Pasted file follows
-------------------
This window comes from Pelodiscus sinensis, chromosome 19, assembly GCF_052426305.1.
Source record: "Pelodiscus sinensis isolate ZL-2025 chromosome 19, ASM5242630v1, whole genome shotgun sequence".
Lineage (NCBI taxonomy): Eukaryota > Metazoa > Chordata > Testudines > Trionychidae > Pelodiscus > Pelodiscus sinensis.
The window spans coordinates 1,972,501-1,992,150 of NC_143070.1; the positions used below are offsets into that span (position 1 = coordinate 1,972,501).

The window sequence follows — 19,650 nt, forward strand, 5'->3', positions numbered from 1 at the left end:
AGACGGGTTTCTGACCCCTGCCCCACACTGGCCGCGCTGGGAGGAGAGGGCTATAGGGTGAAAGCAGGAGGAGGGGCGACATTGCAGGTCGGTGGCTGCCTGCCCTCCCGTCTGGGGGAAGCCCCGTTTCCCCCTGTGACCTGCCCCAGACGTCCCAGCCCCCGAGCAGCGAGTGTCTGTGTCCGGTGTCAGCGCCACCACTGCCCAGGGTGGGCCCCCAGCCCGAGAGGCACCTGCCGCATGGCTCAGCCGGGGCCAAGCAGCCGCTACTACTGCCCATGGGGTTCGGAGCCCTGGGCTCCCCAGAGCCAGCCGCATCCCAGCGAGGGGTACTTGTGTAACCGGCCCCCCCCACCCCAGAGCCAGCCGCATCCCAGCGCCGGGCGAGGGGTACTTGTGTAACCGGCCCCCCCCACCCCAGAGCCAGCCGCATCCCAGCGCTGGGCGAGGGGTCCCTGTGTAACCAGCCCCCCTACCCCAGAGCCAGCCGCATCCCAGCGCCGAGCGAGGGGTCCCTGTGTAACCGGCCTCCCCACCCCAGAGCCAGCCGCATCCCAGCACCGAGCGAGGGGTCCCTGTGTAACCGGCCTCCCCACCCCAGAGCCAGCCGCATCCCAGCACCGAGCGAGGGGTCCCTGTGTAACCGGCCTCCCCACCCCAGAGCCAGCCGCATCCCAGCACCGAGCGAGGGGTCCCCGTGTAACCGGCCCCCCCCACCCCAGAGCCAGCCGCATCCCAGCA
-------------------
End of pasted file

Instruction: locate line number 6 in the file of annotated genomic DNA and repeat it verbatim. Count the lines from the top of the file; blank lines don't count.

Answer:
AGACGGGTTTCTGACCCCTGCCCCACACTGGCCGCGCTGGGAGGAGAGGGCTATAGGGTGAAAGCAGGAGGAGGGGCGACATTGCAGGTCGGTGGCTGCCTGCCCTCCCGTCTGGGGGAAGCCCCGTTTCCCCCTGTGACCTGCCCCAGACGTCCCAGCCCCCGAGCAGCGAGTGTCTGTGTCCGGTGTCAGCGCCACCACTGCCCAGGGTGGGCCCCCAGCCCGAGAGGCACCTGCCGCATGGCTCAGCCGGGGCCAAGCAGCCGCTACTACTGCCCATGGGGTTCGGAGCCCTGGGCTCCCCAGAGCCAGCCGCATCCCAGCGAGGGGTACTTGTGTAACCGGCCCCCCCCACCCCAGAGCCAGCCGCATCCCAGCGCCGGGCGAGGGGTACTTGTGTAACCGGCCCCCCCCACCCCAGAGCCAGCCGCATCCCAGCGCTGGGCGAGGGGTCCCTGTGTAACCAGCCCCCCTACCCCAGAGCCAGCCGCATCCCAGCGCCGAGCGAGGGGTCCCTGTGTAACCGGCCTCCCCACCCCAGAGCCAGCCGCATCCCAGCACCGAGCGAGGGGTCCCTGTGTAACCGGCCTCCCCACCCCAGAGCCAGCCGCATCCCAGCACCGAGCGAGGGGTCCCTGTGTAACCGGCCTCCCCACCCCAGAGCCAGCCGCATCCCAGCACCGAGCGAGGGGTCCCCGTGTAACCGGCCCCCCCCACCCCAGAGCCAGCCGCATCCCAGCA